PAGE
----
The Lady from Shanghai – from box office failure to cult
When The Lady from Shanghai was completed in 1946 Columbia got cold feet. They were worried that it would bomb at the box office and anxious to protect Hayworth’s image. So they chose to hold it until after they’d released Down To Earth (1947) – a much more commercial movie. The Lady from Shanghai ran first in Europe (1947), where it was generally well received, before finally opening in the US in 1948, seven months after Welles and Hayworth were divorced. The studio did nothing to push the film, allowing it to be shown as the bottom half of double bills.
Contemporary critics were pretty disparaging. Bosley Crowther opened his review for The New York Times with:
For a fellow who has as much talent with a camera as Orson Welles and whose powers of pictorial invention are as fluid and as forcible as his, this gentleman certainly has a strange way of marring his films with sloppiness which he seems to assume that his dazzling exhibitions of skill will camouflage.
John Carter’s review for The New Yorker was in a similar vein: “The penny-dreadful aspects of The Lady from Shanghai are obvious, but the film is nevertheless often remarkable.” While William Brogden, in Variety wrote:
The Lady from Shanghai is okay boxoffice [sic]. It’s exploitable and has Rita Hayworth’s name for the marquees. Entertainment value suffered from the striving for effect that features Orson Welles’ production, direction and scripting. Script is wordy and full of holes which need the plug of taut story telling and more forthright action.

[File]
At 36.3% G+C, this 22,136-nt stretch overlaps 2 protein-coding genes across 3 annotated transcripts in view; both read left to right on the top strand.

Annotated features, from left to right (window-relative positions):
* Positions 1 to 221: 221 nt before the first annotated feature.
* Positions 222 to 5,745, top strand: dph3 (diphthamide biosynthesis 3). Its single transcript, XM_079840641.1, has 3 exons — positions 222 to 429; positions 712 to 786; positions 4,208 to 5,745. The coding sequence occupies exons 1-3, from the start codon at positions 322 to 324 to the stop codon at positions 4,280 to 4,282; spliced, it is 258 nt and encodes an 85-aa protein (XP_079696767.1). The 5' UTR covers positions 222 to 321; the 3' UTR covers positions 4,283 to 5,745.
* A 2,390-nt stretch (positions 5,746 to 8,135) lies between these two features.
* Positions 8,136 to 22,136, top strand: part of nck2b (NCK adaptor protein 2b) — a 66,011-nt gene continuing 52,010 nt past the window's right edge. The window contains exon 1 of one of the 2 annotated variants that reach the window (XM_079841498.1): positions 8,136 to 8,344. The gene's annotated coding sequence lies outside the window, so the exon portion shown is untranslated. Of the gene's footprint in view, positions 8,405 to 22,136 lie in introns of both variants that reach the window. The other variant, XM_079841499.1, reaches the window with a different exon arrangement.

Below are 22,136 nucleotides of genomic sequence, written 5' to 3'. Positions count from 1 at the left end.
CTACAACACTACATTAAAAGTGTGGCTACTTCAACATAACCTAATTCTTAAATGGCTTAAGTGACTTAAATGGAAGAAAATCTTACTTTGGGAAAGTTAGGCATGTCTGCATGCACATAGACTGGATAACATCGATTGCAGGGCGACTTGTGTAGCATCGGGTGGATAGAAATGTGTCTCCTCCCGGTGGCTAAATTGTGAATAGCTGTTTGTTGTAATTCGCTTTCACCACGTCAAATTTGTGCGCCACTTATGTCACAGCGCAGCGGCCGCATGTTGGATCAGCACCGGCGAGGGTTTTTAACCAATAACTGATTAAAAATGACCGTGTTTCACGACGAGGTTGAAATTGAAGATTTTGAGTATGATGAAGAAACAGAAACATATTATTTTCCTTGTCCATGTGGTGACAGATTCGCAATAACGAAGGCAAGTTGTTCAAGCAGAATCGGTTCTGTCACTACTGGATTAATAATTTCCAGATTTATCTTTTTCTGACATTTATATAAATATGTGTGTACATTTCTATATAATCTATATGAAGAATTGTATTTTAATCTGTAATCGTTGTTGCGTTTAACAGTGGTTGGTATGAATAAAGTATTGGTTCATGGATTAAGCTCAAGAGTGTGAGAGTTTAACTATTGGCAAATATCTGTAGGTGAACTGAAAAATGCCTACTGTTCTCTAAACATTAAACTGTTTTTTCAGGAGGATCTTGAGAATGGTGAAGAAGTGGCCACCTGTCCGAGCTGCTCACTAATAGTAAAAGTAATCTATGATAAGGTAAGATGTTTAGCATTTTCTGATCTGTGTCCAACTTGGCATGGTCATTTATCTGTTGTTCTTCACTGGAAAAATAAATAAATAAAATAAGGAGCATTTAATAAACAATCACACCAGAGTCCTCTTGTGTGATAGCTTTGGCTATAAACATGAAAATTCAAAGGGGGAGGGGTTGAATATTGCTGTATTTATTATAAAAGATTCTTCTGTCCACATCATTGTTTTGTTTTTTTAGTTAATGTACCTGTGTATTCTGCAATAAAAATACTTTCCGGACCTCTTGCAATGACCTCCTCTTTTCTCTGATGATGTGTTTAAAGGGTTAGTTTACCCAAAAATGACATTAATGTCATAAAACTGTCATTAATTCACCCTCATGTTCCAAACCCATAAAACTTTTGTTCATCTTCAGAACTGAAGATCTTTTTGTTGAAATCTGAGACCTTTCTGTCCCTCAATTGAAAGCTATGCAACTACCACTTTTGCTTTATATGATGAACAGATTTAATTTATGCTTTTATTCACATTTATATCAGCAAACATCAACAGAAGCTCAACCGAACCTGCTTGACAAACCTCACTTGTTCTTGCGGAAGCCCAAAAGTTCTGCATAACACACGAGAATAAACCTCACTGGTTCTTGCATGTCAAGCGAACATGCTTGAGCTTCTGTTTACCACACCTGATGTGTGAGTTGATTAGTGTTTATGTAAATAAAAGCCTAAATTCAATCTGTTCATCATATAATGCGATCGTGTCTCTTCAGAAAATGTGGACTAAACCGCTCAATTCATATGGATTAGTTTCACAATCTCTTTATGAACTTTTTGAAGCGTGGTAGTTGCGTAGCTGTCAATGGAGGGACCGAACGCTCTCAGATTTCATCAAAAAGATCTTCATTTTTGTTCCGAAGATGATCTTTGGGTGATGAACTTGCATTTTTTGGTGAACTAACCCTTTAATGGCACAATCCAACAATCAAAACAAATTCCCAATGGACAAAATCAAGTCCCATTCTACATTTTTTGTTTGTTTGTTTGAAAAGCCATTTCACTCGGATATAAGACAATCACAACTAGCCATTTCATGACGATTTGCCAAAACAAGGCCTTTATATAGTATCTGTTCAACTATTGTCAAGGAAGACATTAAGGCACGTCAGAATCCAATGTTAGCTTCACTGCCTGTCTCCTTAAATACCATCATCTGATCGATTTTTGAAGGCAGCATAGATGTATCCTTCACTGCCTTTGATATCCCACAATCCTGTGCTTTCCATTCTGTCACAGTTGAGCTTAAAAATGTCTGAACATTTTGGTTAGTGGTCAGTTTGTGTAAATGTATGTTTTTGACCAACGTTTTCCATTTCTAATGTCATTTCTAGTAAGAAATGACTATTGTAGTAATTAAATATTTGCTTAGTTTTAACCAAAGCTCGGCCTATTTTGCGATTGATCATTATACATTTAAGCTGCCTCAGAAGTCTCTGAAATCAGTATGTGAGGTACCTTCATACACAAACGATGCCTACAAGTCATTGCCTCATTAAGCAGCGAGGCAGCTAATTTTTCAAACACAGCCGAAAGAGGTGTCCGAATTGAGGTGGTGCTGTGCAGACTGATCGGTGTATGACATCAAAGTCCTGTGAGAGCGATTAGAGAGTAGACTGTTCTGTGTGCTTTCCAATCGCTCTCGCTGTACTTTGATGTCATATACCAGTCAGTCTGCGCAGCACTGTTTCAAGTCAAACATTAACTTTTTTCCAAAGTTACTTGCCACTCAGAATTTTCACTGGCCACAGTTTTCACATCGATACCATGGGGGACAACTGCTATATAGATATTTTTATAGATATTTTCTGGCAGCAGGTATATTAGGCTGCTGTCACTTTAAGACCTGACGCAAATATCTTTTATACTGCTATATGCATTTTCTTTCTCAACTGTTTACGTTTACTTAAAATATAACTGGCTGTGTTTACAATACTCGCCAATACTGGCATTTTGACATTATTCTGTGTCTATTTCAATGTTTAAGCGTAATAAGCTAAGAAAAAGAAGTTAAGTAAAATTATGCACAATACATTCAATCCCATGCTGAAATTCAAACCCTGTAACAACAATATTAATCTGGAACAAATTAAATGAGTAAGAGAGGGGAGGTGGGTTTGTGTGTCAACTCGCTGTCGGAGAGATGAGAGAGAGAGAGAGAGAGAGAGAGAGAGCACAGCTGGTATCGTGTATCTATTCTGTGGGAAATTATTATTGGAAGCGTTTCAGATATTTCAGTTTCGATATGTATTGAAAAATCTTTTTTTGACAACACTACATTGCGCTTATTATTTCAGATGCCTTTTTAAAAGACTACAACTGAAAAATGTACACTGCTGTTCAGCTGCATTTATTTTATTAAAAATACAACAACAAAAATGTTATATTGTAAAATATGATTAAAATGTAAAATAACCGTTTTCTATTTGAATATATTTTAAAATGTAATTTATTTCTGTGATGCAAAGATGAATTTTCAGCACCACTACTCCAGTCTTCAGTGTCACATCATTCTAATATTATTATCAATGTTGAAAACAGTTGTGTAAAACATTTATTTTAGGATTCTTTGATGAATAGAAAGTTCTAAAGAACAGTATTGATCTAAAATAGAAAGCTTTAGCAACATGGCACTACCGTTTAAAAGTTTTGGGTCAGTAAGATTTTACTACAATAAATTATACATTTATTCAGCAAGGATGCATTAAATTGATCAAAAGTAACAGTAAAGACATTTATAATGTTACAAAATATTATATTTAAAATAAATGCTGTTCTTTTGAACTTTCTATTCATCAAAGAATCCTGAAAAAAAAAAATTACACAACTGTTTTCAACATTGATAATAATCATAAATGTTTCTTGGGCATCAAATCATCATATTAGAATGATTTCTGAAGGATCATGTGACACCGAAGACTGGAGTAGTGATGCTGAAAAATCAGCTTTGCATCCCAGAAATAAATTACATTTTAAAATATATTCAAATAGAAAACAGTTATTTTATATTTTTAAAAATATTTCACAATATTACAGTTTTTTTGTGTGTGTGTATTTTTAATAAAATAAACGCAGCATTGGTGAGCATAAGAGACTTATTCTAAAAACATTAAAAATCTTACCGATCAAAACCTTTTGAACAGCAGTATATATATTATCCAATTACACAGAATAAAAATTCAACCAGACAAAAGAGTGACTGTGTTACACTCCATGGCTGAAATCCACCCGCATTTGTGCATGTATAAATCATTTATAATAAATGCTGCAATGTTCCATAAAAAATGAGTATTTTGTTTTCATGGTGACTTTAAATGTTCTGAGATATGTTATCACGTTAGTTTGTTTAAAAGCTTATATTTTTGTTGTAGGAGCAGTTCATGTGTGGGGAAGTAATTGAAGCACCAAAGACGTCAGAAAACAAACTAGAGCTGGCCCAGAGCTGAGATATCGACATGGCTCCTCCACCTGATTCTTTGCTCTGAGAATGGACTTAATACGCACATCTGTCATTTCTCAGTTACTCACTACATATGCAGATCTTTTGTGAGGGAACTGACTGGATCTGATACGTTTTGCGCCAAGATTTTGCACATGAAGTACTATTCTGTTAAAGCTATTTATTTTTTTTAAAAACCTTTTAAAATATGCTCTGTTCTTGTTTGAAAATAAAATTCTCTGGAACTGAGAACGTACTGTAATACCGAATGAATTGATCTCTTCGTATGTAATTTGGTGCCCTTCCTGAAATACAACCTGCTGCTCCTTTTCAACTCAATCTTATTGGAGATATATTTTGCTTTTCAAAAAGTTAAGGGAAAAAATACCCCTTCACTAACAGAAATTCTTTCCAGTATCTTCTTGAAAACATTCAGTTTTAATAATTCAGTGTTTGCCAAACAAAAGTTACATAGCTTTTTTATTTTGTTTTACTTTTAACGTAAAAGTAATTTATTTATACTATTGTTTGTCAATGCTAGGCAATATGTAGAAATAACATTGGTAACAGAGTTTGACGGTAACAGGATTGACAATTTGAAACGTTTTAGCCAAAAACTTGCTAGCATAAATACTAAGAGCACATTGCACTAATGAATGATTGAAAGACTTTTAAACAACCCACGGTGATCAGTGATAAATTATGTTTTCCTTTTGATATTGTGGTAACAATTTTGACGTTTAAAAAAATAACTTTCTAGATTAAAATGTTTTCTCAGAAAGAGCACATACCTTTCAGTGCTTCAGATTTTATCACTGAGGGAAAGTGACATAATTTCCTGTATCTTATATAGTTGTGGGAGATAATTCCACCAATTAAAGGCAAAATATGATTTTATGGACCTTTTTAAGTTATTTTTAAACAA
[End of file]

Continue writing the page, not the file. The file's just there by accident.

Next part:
So The Lady from Shanghai sank without trace and for many years was regarded as one of Welles’ great failures. In an interview with Peter Bogdanovich, he remembered how:
Friends avoided me. Whenever it was mentioned, people would clear their throats and change the subject very quickly out of consideration for my feelings. I only found out that it was considered a good picture when I got to Europe. The first nice thing I ever heard about it from an American was from Truman Capote.
More recently, though, not least thanks to the advocacy of François Truffaut, critical opinion has swung behind The Lady from Shanghai, with Dave Kehr in his review for the Chicago Reader dubbing it “the weirdest great movie ever made.” Flawed masterpiece is probably the best description of the film, which in many respects makes it a whole lot more interesting than a perfect masterpiece (if such a thing even exists).
Want to know more about The Lady from Shanghai?
There are some brilliant analyses and critiques of The Lady from Shanghai available online.
- Filmsite Movie Review has some good background and an excellent, detailed plot synopsis.
- Brian Phillips provided a combination of background fact and insightful observations in his piece, Through a Glass, Darkly: ‘The Lady From Shanghai’ and the Legend of Orson Welles for Grantland (unfortunately now defunct).
- Chris Justice offers a similar combination of background and analysis, well worth reading at senses of cinema.
- Among a series of articles at TCM (apparently not accessible outside the US), Why The Lady from Shanghai is Essential by James Steffen & Rob Nixon and Behind the Camera on The Lady from Shanghai by Rob Nixon stand out.
- Stories Behind The Screen has some great anecdotes about the making of the film.
- Reel SF covers the locations with then and now shots together with interactive maps of Acapulco and San Fransisco.
Other pieces worth reading are at:
If you’d like to know more about Orson Welles, then Rosebud: The Story of Orson Welles by David Thomson is a terrific read.